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It’s well known that domestic political failures/successes impact foreign policy-making ‘capital.’ This is especially so for the US president, because the US foreign policy-making process includes the legislative branch far more than in other democracies (much less in dictatorships). In other words, the US Congress intervenes a lot more in US foreign policy-making than the parliaments of other countries do, so presidents need more than the usual amount of congressional support to act overseas. You see this in lots of ways: Congress routinely derails trade deals, intervenes in US aid planning (to avoid abortion funding, or to support Israel, eg), pushes unsought weapons-systems on the Pentagon, demands recognition for preferred foreign constituencies (Armenians, Cuban exiles, Christians in China and the Middle East), etc. So the connection between ObamaCare’s passage and the general ability of Obama to push Congress to follow him later on foreign policy is real.

(Addendum: In European and Asian democracies, the legislature is rather deeply excluded; the executive branch runs the whole show. The logic is that when the country acts abroad, it should speak with one voice, and only the executive branch – the president or prime minister –can actually aggregate all the diverse interests in the country into that one voice.  Parliaments cannot do this realistically, as they are so fragmented among competing parties and egos.)

Mead argues that ObamaCare’s failure would have ‘crippled his presidency.’

1. Not really. Health care is such an overwhelmingly internal, domestic issue, I don’t think the specific foreign policy benefits are that high. States pursue all sorts of different health care strategies, and their linkage with specific foreign policy issues is minimal. ObamaCare won’t provide any dividends abroad on the burning immediate issues of US foreign policy, like Israeli settlements, Afghan or Mexican corruption, China’s currency, Iraqi elections, etc.

But it does send some oblique signals:

2. It does bring the US into line with the OECD norm that when countries get rich enough, they are supposed to provide near-universal health care as a basic gesture of ‘social justice.’ One in six Americans didn’t have health insurance, and any American travelling abroad has probably tried, awkwardly, to explain that one away to skeptical interlocutors from other OECD states.

So in this way ObamaCare pulls the US toward the global normative consensus of what a good society looks like; it helps make the US look ‘civilized.’ It aids Obama’s stated goal to return the US to moral authority after W and restock its soft power. It therefore helps the US shame and criticize illiberal states more effectively, because it is less vulnerable to hypocrisy charges. (The US embrace of gun ownership and the death penalty, e.g., make the US a less compelling advocate of the rule of law and state restraint. The US move toward torture similarly undermines the US as an opponent of it.)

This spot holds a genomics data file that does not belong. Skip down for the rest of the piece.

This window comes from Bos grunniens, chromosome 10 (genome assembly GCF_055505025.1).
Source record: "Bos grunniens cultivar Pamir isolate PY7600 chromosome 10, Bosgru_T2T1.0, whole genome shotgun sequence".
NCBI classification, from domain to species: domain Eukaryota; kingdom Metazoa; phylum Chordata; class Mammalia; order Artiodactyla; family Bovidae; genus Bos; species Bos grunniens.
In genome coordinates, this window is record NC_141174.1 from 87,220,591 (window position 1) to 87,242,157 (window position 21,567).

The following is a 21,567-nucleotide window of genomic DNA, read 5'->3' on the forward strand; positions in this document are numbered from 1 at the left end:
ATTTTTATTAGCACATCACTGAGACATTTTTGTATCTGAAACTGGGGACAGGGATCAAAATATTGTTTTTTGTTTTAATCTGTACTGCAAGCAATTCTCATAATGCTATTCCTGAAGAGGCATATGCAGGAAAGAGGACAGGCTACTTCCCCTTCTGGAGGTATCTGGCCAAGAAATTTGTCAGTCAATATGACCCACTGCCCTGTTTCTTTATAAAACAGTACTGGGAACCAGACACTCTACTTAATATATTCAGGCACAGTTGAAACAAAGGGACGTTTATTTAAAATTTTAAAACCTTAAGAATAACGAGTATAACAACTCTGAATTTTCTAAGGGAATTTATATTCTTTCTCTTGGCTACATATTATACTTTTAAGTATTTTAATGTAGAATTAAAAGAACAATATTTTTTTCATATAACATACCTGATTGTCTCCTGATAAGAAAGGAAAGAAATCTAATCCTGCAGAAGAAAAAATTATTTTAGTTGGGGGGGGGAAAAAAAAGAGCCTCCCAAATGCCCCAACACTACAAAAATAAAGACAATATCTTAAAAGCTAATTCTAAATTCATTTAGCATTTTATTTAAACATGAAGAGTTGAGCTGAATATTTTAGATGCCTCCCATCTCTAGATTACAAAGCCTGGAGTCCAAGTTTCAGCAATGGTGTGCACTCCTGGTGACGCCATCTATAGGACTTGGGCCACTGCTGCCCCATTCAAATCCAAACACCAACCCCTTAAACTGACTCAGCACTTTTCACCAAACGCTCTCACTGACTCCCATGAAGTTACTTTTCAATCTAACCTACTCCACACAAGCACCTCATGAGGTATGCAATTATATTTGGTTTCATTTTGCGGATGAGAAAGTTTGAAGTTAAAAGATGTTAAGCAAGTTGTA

3. It does signal that the US will have a harder and harder time maintaining a huge defense posture. The more the welfare state grows, however noble the cause, the more its spending will eat into defense and diplomacy spending

4. It does improve Obama’s domestic political capital and general standing as a powerful POTUS who can get things done. This will increase his leverage in Congress, and perhaps with democratic leaders overseas too. He should be able to more successfully push controversial foreign policy initiatives through Congress, like the Korean-US trade deal or a tougher line on Israel. Reputation and prestige matter in IR, and looking like a winner helps bluff others.

Revaluation Downside: Low-Cost Chinese Goods Help America’s Poorest


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My big concern is that all the focus is on the negative side of China’s undervalued currency. Krugman (above) and others, correctly, complain that it artificially reduces US competitiveness. If the yuan floated, the price of US goods in China would slide dramatically. Rationalist Chinese consumers would move toward suddenly cheaper US goods, and that gets you the export boom Obama talked up in the State of the Union. (Although Asian buyers are stubbornly nationalistic. The home country bias here is extreme, so don’t get your hopes up for some big US export surge to Asia. You’ve never seen as many Korean cars as you will in Korea…)